One mind-boggling statistic to start: BlackRock has become the first public asset manager to pass the $10tn mark. Its iShares exchange-traded fund business raked in well over $1bn every working day of the year in 2021, and the company’s total assets under management grew by $1.33tn. To put that in context, that’s the equivalent of one Schroders or three Janus Hendersons.
Ray Dalio’s succession planning
Bridgewater Associates, the world’s largest hedge fund, is as well known for its eccentric culture as it is for its impressive long-term record.
The founder Ray Dalio, described by some former employees as an enigmatic leader who can sometimes veer between distraction and monomania, advocates a culture of “radical transparency”. All meetings are videotaped and subsequently reviewed, and forthright debates about anything are encouraged.
Employees have a “Pain Button” app they can use to signal their emotions at any given time; a “Dot Collector” that allows users to rate one another continuously on a grid system; and “Baseball Cards” that sum up each employee’s strengths and weaknesses. All the data is visible to everyone internally.
But things aren’t what they used to be at Bridgewater. The firm has cycled through top executives in recent years amid stagnating performance, as Robin Wigglesworth reports in this must-read deep dive.
Following the recent departure of former army ranger David McCormick, who has quit to contest the upcoming Senate race in his native Pennsylvania, once again Bridgewater is under new leadership and facing questions about Dalio’s succession planning.
“They are the Manchester United of hedge funds,” said one investor who visited Bridgewater’s Westport, Connecticut headquarters but declined to invest. “Once great, but these days struggling.”
Citadel’s crypto foray?
In October last year Ken Griffin derided cryptocurrencies and what he described as their “pretty nebulous” virtues. It appears that the billionaire founder of hedge fund Citadel is now willing to overlook these reservations.
Last week, Griffin sold a $1.2bn stake in Citadel Securities, the market-making business he founded two decades ago, to venture capitalists Sequoia and Paradigm.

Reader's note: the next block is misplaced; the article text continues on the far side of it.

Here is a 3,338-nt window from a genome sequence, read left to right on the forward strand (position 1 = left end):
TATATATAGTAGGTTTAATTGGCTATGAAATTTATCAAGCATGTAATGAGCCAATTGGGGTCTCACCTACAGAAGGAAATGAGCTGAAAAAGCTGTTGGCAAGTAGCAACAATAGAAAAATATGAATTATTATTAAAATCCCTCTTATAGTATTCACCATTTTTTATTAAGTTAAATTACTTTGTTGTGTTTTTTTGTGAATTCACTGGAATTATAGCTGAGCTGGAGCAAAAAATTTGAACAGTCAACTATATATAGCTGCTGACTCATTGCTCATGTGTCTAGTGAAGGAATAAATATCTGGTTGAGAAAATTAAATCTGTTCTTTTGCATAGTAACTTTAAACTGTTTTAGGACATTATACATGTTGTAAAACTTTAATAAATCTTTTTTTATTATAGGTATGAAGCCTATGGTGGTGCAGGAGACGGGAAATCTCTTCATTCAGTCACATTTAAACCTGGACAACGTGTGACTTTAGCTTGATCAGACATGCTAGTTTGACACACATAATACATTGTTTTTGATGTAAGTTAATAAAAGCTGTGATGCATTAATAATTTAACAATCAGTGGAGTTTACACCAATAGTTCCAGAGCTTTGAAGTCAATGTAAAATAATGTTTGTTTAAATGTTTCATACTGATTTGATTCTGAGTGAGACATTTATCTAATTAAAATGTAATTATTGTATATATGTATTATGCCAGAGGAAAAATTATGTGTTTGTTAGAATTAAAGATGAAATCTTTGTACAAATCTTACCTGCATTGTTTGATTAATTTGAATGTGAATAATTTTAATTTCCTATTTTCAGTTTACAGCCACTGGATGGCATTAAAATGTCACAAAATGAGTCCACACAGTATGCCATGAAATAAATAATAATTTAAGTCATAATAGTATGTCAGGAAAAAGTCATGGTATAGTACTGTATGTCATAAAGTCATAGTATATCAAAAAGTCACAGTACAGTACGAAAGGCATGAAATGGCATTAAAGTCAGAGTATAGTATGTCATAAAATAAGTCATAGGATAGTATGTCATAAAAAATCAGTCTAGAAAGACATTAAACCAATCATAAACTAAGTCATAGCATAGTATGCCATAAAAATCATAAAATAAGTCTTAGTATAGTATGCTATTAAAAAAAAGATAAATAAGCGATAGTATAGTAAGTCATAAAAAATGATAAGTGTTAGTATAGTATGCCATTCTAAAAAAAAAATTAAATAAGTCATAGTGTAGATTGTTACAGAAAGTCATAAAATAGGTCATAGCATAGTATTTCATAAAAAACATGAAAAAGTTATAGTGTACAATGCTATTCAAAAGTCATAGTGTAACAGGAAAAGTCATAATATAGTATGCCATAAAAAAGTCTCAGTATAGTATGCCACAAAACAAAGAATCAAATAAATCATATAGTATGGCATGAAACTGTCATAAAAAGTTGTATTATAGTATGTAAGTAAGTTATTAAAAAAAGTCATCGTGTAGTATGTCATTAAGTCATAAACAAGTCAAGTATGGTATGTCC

The deal is notable for several reasons: it paves the way for an initial public offering of one of the world’s biggest market makers; it marks a rare foray into the financial sector for Silicon Valley group Sequoia, known for its early bets on Apple and Google; and it is the first outside investment in Citadel Securities, which accounts for over a third of all retail trading in the US.
But most crucially, by teaming up with Paradigm, a specialist venture capital firm focused on growing crypto companies, it positions Citadel Securities to expand into the hot area of market making for cryptocurrencies, where a battle for supremacy is intensifying among traders and market makers.
Don’t miss this profile by Robin Wigglesworth that charts Griffin’s ascent from computer-programming geek to hedge fund titan. It’s clear that he didn’t get to where he is today without a nose for a moneymaking opportunity.
Quote of the week
Terry Smith, veteran fund manager and founder of Fundsmith, is never one to mince his words. His latest target is Unilever, maker of Dove soap, Hellmann’s mayonnaise and Magnum ice cream, and a group that is on a quest to prove that sustainable business does drive superior financial performance.
Here’s Smith, in his annual letter to investors:
“Unilever seems to be labouring under the weight of a management which is obsessed with publicly displaying sustainability credentials at the expense of focusing on the fundamentals of the business . . . A company which feels it has to define the purpose of Hellmann’s mayonnaise has in our view clearly lost the plot. The Hellmann’s brand has existed since 1913 so we would guess that by now consumers have figured out its purpose (spoiler alert — salads and sandwiches).”